|July 21, 2010||Media contact: Mary Masson
U-M partners with chemistry firm at North Campus Research Complex
Dr. Paul Herrinton of BoroPharm works inside the company's new location on U-M's North Campus Research Complex. With BoroPharm, an award-winning, green chemistry firm, the University of Michigan has forged an important public-private partnership.
Ann Arbor, Mich. —The University of Michigan has forged an important public-private partnership at the North Campus Research Complex, with the arrival of an award-winning, green chemistry firm in space at the former Pfizer property.
The firm, BoroPharm, is a chemical development and manufacturing business founded in 2005 by two Michigan State University professors. The firm began moving in mid-May to Building 40, a specialized free-standing chemical production building on the North Campus Research Complex.
BoroPharm had outgrown its space in East Lansing and found the building at NCRC to be the right fit. The company had considered relocating out of state as a result of limited facility options in the greater Lansing area.
“We are thrilled to have this opportunity to collaborate with a growing scientific business. We are happy we are able to provide a Michigan company room to grow in Michigan,” says Ora Hirsch Pescovitz, M.D., executive vice president for Medical Affairs of the University of Michigan and chief executive officer of the U-M Health System.
Pescovitz says BoroPharm’s willingness to collaborate with U-M faculty and students was key to the University’s interest in the partnership. Building 40 on the campus is designed for specific chemistry processes. The University did not have near-term plans to utilize the specialized lab configurations, making the fit with BoroPharm a prime opportunity for both parties.
The University is aggressively pursuing additional public-private partnerships at NCRC, as well as shaping a strategy for the use of the 174-acre, 30-building site by its own researchers, research support staff and students.
“We are eager for our faculty and students to begin working with BoroPharm,” says Pescovitz.
Todd Zahn, chief executive officer of BoroPharm, says the company plans to continue to grow in the NCRC location and become an important commercial collaborator in the NCRC community.
BoroPharm develops and manufactures chemical intermediates with an emphasis on boron-based compounds designed to support scientists in the pharmaceutical, biotechnology and chemical industries.
The company’s origins stemmed from the development of a process that supports the development of unique boron intermediates while using far less organic solvent and hazardous materials. This work helped the company’s co-founders win the 2008 Presidential Award in Green Chemistry from the U.S. Environmental Protection Agency.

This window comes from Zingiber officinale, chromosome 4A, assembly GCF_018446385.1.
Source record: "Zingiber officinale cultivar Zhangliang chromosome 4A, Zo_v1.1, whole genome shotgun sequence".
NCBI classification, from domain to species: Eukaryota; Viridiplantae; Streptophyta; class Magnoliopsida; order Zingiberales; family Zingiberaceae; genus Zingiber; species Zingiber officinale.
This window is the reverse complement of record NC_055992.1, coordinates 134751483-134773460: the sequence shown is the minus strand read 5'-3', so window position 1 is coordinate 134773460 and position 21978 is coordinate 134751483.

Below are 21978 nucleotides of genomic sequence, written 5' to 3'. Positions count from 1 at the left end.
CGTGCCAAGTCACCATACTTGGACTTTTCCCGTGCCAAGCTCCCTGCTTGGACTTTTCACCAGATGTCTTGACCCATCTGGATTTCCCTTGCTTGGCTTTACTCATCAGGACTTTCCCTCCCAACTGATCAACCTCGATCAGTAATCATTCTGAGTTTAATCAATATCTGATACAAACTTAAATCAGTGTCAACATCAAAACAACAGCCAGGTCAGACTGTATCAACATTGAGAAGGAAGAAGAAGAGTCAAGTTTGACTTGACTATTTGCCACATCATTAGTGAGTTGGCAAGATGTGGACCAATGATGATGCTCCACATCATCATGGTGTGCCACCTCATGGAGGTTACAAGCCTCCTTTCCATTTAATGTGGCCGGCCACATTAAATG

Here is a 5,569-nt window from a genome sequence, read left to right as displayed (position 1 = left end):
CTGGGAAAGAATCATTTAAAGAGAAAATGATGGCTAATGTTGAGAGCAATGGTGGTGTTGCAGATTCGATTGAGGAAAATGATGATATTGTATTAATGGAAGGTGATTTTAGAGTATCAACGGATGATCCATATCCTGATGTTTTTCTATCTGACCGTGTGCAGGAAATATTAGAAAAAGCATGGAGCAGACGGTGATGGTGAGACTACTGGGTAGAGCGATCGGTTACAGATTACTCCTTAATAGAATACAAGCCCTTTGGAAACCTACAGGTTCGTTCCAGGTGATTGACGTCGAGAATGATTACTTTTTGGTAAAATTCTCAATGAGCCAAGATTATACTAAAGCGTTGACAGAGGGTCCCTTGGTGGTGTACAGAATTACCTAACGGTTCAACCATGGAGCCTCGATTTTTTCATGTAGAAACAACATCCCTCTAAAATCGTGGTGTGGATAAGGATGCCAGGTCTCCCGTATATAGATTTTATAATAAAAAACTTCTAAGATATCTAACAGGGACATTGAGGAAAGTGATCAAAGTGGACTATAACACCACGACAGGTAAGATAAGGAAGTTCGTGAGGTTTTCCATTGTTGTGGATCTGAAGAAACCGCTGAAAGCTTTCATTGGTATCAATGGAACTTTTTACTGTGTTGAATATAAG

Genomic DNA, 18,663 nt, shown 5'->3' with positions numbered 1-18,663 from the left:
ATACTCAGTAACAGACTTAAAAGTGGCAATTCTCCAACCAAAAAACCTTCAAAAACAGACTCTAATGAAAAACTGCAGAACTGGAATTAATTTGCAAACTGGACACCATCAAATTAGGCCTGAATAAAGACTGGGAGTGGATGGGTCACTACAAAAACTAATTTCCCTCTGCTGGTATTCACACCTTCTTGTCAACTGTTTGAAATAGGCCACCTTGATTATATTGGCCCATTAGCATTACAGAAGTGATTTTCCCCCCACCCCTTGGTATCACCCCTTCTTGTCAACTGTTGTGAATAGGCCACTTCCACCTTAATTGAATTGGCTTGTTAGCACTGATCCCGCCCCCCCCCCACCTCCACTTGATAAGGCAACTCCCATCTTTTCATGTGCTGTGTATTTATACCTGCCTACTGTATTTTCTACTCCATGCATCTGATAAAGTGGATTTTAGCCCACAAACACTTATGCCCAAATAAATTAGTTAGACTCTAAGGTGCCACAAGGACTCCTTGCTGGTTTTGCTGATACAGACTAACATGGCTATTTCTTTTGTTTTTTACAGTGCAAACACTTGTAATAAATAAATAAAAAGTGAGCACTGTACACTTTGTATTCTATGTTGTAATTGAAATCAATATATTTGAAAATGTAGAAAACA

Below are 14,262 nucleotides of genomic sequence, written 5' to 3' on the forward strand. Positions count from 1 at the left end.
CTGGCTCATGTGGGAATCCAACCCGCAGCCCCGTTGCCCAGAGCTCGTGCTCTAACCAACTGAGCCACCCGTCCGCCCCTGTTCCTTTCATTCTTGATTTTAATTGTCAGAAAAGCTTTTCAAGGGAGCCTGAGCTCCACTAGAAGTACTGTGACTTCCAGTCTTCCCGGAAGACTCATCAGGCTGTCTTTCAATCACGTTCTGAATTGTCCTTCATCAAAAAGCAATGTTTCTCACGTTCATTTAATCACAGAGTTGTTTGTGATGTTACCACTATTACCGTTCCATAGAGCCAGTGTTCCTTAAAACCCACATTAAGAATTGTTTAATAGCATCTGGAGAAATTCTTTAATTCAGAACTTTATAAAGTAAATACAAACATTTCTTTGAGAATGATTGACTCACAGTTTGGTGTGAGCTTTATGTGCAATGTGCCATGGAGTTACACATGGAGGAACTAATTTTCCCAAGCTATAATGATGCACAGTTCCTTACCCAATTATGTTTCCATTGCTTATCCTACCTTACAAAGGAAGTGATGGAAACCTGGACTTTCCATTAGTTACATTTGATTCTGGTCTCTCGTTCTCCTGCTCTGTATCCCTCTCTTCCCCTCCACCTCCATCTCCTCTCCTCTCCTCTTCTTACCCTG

Boron-based compounds are used as chemical building blocks in new pharmaceuticals, agrochemicals and other chemical products. BoroPharm creates, isolates and purifies compounds that are known to be important building blocks for discovery and development scientists.
“The NCRC location provides us a terrific platform to continue to grow our company and continue partnering with world-class researchers,” Zahn says. “We will be developing new products here. We are looking forward to a successful partnership here at the University of Michigan and in Ann Arbor.
“The company’s roots as a faculty created enterprise have reinforced the belief and value of providing students with a real world, real time training and education experience in a commercial context. We have and will continue to have a very active student training program where we hire undergraduate and graduate students who are seeking to gain work experience in the field of chemistry,” Zahn says, adding he plans to hire students soon and in the future.
Zahn says part of NCRC’s appeal is the building itself, a specialized chemistry lab that supports the company’s growth in a specialized field that would be otherwise difficult to find. Pfizer used the building for a similar function.
The University is aggressively planning for new research projects to be located at the complex. An extensive application process opened to U-M faculty is in the review phase, and several research projects are undergoing final analysis.
The University has also moved about 300 current employees into four office buildings on the property and is expecting to move more this summer.
The property is located near the intersection of Huron Parkway and Plymouth Road on the north side of Ann Arbor. The University purchased the property in June 2009.
For more on the North Campus Research Complex, visit www.umresearchgrowth.org. To receive e-mail updates about NCRC, follow the instructions on the Contact Us page of the site.